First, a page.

Dutch State Agrees Compensation Deal with five Srebrenica Relatives

Srebrenica MassacreThe Dutch state has reached a compensation agreement with the relatives of three men who were sent out of the Dutch army compound in Srebrenica and killed by Bosnian Serbs.

The five relatives will receive payouts of several tens of thousands of euros, broadcaster Nos says. In addition, defence minister Jeanine Hennis has formally apologised for the way the men were sent to their deaths.

The agreement ends a legal dispute which began in 2002. The Dutch supreme court said in 2013 the Dutch state can be held responsible for the death of the three Muslim men in the siege of Srebrenica during the Yugoslavia war in 1995.

Interpreter Hasan Nuhanovic, who lost his father and brother, and relatives of electrician Rizo Mustafic said Dutch soldiers serving under the UN flag in the Muslim enclave did not do all they could to protect their relatives from the Bosnian Serb army.

Over 8,000 men and boys were murdered and buried in mass graves when the enclave was overrun and the massacre remains the subject of other legal action. The Netherlands had earlier offered each relative €20,000 but this was rejected as insufficient. Their lawyer Liesbeth Zegveld said the sum which has been agreed is ‘decent’ and that the relatives now hope to find peace.

Naser Oric Will Be Extradited to Bosnia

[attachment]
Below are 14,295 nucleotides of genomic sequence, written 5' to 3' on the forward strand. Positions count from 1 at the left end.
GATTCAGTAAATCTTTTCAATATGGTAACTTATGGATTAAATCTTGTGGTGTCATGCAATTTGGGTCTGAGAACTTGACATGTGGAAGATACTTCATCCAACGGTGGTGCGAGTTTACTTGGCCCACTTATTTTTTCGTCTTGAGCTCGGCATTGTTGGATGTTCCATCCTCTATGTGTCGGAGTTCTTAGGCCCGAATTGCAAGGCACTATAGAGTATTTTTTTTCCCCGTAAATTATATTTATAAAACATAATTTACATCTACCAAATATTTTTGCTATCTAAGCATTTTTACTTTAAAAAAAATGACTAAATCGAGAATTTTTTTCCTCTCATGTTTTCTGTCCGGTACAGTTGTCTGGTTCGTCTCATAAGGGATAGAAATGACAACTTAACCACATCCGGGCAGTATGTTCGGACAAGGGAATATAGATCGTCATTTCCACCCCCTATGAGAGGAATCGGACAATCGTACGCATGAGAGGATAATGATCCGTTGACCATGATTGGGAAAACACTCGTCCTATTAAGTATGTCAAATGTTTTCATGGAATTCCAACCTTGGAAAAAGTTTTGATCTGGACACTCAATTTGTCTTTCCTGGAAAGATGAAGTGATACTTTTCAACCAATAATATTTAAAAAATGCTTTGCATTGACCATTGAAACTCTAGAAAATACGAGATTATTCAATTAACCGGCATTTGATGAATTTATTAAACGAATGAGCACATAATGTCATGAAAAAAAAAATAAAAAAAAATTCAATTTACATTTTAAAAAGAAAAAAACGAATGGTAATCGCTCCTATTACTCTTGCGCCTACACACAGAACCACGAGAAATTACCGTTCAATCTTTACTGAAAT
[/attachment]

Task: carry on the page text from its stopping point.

Naser OricFormer Bosnian army commander Naser Oric will be extradited to Bosnia and Herzegovina following an order from the Swiss Federal Office of Justice (FOJ) on Thursday.

“Oric stated at the hearing on this request that he agreed to be extradited to Bosnia and Herzegovina. This permitted the FOJ to approve the extradition immediately in simplified proceedings,” the FOJ said in a statement.

Oric’s extradition was initially requested by Serbia, who had issued a warrant for his arrest last year accusing him of the murder of 9 Serb civilians in Srebrenica in July 1992. Swiss authorities arrested Oric on the 10th of June on this Serbian warrant, but on Monday, the Prosecutors Office of Bosnia and Herzegovina called on Switzerland not to extradite Oric, a Bosnian citizen, to Serbia. The Bosnian authorities urged Switzerland to return Oric to them instead.

According to the FOJ, “The decisive points here are the same criminal acts on which both requests are based were committed in Bosnia and Herzegovina, and that Oric is a citizen of Bosnia and Herzegovina.”

During the 1992-1995 war, Naser Oric was the commander of Muslim Bosniak forces in the Srebrenica region of Bosnia. The region fell to Bosnian Serbs in July 1995 and 8,000 Muslim men and boys were killed by Serb forces. Continue reading